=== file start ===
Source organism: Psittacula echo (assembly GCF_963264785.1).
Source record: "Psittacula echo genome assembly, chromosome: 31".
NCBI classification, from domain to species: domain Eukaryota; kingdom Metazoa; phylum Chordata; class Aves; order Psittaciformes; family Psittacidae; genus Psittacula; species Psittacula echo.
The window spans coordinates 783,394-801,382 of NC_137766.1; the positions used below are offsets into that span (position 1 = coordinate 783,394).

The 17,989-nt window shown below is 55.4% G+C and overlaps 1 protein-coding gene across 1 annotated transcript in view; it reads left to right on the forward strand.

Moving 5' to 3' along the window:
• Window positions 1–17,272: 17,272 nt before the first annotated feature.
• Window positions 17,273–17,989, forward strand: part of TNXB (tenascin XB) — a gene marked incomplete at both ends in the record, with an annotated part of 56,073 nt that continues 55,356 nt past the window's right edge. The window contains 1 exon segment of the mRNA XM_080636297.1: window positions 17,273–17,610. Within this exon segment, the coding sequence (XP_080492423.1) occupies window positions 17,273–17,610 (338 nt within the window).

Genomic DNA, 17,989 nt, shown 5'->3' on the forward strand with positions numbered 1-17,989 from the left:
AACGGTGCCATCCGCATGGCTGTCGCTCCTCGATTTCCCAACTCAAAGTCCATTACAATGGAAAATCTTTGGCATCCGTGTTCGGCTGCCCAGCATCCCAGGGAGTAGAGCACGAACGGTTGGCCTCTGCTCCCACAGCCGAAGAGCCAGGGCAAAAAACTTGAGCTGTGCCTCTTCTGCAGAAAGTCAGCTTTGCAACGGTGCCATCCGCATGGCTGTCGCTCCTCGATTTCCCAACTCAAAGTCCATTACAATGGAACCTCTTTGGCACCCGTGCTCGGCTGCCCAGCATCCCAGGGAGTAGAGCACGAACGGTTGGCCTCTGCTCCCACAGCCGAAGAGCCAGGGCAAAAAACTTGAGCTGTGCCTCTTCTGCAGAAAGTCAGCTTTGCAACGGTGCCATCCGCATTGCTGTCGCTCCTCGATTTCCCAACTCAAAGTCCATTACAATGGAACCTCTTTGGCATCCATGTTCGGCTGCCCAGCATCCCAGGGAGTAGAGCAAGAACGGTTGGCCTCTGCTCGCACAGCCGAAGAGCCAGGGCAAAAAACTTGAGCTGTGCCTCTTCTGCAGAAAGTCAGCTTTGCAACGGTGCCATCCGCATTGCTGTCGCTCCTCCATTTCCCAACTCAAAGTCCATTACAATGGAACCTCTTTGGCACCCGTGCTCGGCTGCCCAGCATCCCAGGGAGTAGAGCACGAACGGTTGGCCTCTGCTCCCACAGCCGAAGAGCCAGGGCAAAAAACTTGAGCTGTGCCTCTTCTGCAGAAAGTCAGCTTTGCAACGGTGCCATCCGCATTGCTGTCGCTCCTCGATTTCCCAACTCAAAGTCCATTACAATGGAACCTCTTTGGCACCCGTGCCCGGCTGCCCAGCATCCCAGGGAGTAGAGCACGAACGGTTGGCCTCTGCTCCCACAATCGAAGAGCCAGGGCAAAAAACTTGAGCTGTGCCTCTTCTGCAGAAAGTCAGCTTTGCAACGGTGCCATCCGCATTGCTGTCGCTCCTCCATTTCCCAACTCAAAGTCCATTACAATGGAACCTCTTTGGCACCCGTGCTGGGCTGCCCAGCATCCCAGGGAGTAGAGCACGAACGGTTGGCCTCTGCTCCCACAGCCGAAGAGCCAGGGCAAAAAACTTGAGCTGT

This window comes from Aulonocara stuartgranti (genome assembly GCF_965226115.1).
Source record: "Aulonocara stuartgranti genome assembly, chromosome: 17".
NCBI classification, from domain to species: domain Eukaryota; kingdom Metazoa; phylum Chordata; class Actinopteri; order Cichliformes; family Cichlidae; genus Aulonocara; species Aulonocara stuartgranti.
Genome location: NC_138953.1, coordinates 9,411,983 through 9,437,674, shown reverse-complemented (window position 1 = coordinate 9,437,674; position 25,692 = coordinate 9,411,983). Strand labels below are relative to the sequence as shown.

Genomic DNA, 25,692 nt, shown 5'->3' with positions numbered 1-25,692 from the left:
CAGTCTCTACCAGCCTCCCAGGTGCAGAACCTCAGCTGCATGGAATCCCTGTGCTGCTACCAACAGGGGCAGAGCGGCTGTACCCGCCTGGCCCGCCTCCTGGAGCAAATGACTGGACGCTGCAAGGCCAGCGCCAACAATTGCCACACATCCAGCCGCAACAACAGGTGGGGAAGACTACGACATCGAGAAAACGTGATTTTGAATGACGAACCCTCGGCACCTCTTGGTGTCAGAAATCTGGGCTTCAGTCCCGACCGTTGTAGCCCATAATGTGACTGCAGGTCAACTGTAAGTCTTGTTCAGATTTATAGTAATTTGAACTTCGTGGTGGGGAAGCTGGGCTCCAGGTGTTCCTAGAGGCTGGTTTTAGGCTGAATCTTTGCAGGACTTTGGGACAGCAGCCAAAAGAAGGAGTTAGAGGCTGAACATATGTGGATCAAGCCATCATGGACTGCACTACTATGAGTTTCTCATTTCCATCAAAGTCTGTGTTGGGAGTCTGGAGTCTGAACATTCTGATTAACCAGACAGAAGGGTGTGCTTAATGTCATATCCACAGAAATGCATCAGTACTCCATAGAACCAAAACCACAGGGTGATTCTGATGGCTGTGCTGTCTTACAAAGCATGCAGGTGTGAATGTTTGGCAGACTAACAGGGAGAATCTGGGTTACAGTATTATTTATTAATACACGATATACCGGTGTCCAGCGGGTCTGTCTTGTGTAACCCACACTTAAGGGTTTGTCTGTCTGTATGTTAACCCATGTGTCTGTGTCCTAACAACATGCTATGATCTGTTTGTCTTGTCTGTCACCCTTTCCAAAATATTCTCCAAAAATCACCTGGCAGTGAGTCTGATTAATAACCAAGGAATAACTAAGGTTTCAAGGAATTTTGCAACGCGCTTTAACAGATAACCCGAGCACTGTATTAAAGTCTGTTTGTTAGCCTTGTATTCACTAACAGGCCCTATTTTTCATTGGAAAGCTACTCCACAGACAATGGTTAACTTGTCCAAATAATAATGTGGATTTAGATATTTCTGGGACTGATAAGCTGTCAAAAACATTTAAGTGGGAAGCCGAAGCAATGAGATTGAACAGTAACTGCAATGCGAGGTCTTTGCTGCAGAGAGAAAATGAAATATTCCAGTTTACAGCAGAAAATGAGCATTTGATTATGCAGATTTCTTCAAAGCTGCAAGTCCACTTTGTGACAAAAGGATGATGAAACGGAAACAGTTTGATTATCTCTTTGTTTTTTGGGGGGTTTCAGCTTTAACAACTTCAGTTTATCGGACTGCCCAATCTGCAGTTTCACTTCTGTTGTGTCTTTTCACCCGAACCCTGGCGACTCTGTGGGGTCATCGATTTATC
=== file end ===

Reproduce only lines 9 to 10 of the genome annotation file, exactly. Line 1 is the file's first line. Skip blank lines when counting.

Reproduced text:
Genomic DNA, 17,989 nt, shown 5'->3' on the forward strand with positions numbered 1-17,989 from the left:
AACGGTGCCATCCGCATGGCTGTCGCTCCTCGATTTCCCAACTCAAAGTCCATTACAATGGAAAATCTTTGGCATCCGTGTTCGGCTGCCCAGCATCCCAGGGAGTAGAGCACGAACGGTTGGCCTCTGCTCCCACAGCCGAAGAGCCAGGGCAAAAAACTTGAGCTGTGCCTCTTCTGCAGAAAGTCAGCTTTGCAACGGTGCCATCCGCATGGCTGTCGCTCCTCGATTTCCCAACTCAAAGTCCATTACAATGGAACCTCTTTGGCACCCGTGCTCGGCTGCCCAGCATCCCAGGGAGTAGAGCACGAACGGTTGGCCTCTGCTCCCACAGCCGAAGAGCCAGGGCAAAAAACTTGAGCTGTGCCTCTTCTGCAGAAAGTCAGCTTTGCAACGGTGCCATCCGCATTGCTGTCGCTCCTCGATTTCCCAACTCAAAGTCCATTACAATGGAACCTCTTTGGCATCCATGTTCGGCTGCCCAGCATCCCAGGGAGTAGAGCAAGAACGGTTGGCCTCTGCTCGCACAGCCGAAGAGCCAGGGCAAAAAACTTGAGCTGTGCCTCTTCTGCAGAAAGTCAGCTTTGCAACGGTGCCATCCGCATTGCTGTCGCTCCTCCATTTCCCAACTCAAAGTCCATTACAATGGAACCTCTTTGGCACCCGTGCTCGGCTGCCCAGCATCCCAGGGAGTAGAGCACGAACGGTTGGCCTCTGCTCCCACAGCCGAAGAGCCAGGGCAAAAAACTTGAGCTGTGCCTCTTCTGCAGAAAGTCAGCTTTGCAACGGTGCCATCCGCATTGCTGTCGCTCCTCGATTTCCCAACTCAAAGTCCATTACAATGGAACCTCTTTGGCACCCGTGCCCGGCTGCCCAGCATCCCAGGGAGTAGAGCACGAACGGTTGGCCTCTGCTCCCACAATCGAAGAGCCAGGGCAAAAAACTTGAGCTGTGCCTCTTCTGCAGAAAGTCAGCTTTGCAACGGTGCCATCCGCATTGCTGTCGCTCCTCCATTTCCCAACTCAAAGTCCATTACAATGGAACCTCTTTGGCACCCGTGCTGGGCTGCCCAGCATCCCAGGGAGTAGAGCACGAACGGTTGGCCTCTGCTCCCACAGCCGAAGAGCCAGGGCAAAAAACTTGAGCTGT